Culture of Sexism and Misogyny in India’s leading Law Institute

National Law University

Over the past two week, #MeToo has bared some powerful men in Indian media and entertainment industry over alleged sexual misconduct, assault and harassment, however it is important to look at, a crowd sourced List of Sexual Harassment Accused (LoSha) made public exactly a year ago in October 2017, when the #MeToo campaign actually kicked off in India. The List had names of noted academics and students from the educational institutes in India and abroad. Since then students, junior researchers and teaching assistants have struggled to name the perpetrators of sexual harassment in the educational institutes.

As this movement is engulfing India’s film industry, media, academia and politics, the students at National Law University (NLU) Delhi are struggling to file complaints and come out openly against the alleged sexual perpetrators. Recently a NLU Delhi alumnus named two male students from her time at NLU Delhi, She further added that the institute has been “sheltering those who’ve committed harassment and pretending like it doesn’t exist”.

The executionary flaws while addressing the complaints of sexual harrasement is the biggest deterrent for students while ‘coming out’ with their grievances. There are other issues too, like administrative bodies curbing their freedom by enforcing curfews in the women’s hostels and many a times the parental pressures of ‘honour’ of the families being defiled. As a result women students are left with very little options as far as addressing the issues of sexual harrasements are concerned.

One of the students (who doesn’t wish to be named) of the same institute laments, “when women make complaints, they are portrayed as ‘hysterical’. The patriarchal mindsets within the investigatory bodies are unable to separate ‘personal disputes’ from sexual harrasement. They don’t understand how a consentual relationship too can end up becoming an abusive and non-consensual ending up in harrassement of women.”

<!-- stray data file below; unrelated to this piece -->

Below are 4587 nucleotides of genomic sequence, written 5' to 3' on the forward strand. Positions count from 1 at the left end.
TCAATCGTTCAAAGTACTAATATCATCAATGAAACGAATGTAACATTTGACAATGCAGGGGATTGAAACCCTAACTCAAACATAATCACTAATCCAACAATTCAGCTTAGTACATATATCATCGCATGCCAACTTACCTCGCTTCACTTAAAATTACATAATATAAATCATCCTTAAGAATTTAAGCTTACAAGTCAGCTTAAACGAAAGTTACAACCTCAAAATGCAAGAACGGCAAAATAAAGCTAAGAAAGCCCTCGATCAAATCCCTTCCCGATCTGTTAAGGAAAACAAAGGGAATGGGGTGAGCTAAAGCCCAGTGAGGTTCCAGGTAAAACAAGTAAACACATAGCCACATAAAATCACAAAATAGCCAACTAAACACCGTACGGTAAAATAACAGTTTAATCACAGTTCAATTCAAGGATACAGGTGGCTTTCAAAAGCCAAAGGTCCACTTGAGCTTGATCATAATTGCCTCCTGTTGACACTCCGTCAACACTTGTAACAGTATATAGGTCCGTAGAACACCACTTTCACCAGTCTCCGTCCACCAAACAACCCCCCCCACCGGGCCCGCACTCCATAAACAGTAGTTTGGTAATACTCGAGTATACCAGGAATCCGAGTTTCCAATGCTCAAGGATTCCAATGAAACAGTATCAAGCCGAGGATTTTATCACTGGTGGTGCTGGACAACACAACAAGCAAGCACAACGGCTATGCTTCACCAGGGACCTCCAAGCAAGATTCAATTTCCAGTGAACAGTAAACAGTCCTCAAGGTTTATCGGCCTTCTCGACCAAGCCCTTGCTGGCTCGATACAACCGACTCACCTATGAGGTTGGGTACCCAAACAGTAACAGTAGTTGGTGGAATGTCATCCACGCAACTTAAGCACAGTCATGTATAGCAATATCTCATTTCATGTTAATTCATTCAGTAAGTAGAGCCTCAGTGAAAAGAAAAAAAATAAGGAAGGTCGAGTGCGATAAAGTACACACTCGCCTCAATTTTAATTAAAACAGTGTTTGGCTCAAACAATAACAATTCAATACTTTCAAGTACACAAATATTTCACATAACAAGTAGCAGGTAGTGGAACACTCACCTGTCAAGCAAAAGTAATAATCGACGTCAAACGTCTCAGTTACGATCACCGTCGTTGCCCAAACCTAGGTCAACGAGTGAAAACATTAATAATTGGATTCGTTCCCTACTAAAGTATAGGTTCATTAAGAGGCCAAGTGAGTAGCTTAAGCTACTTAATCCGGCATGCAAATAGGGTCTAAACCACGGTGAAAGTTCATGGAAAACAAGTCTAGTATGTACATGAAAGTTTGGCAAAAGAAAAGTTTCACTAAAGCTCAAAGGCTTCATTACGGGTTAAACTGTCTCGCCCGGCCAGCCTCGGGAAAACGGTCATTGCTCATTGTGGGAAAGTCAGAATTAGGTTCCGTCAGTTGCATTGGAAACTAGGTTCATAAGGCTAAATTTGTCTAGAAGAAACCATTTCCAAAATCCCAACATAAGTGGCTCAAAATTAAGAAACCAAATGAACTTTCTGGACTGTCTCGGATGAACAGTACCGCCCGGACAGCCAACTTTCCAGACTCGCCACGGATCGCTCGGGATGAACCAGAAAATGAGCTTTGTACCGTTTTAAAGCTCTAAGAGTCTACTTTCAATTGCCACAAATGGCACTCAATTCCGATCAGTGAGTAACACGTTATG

Another former student from NLU Delhi who was allegedly accused of sexual harassment while still at the institute, went on to get recommendation for a prestigious scholarship to School of Oriental and African Studies (SOAS), University of London. A group of women from SOAS too came out with allegations of harassment, stalking and intimidation against the same guy.

Women students constantly face misogynist remarks, victim blaming and other forms of coercions while at campus and outside.  The everyday experience of sexual harassment and coercion as a reality and a threat helps shape women’s experiences of learning and this is intensified through constant dehumanization. Sexual coercion is not just a product of gendered inequality, but it helps shape inequality and drive it into people’s bodies and minds. The fact that premier law institutes like NLU Delhi where future lawmakers’ careers are shaped, are facing the deep rot of patriarchal and colonial notions of protection and purity as far as women are concerned, in many ways explains the larger problem of harassment faced by women in the work places. Same men equipped with degrees work for ‘reputed’ law firms and judiciary thereby leaving women with very little choice but seek ‘justice’ outside the legal framework.

Rutuja Deshmukh is an independent journalist and features writer, based out of Pune and Bhopal, MP. She writes on issues of Cinema, Gender, Caste, De-notified Tribes, and Culture at the intersection of Neo-liberalism. She has a MA degree in South Asian Area Studies from SOAS, University of London.


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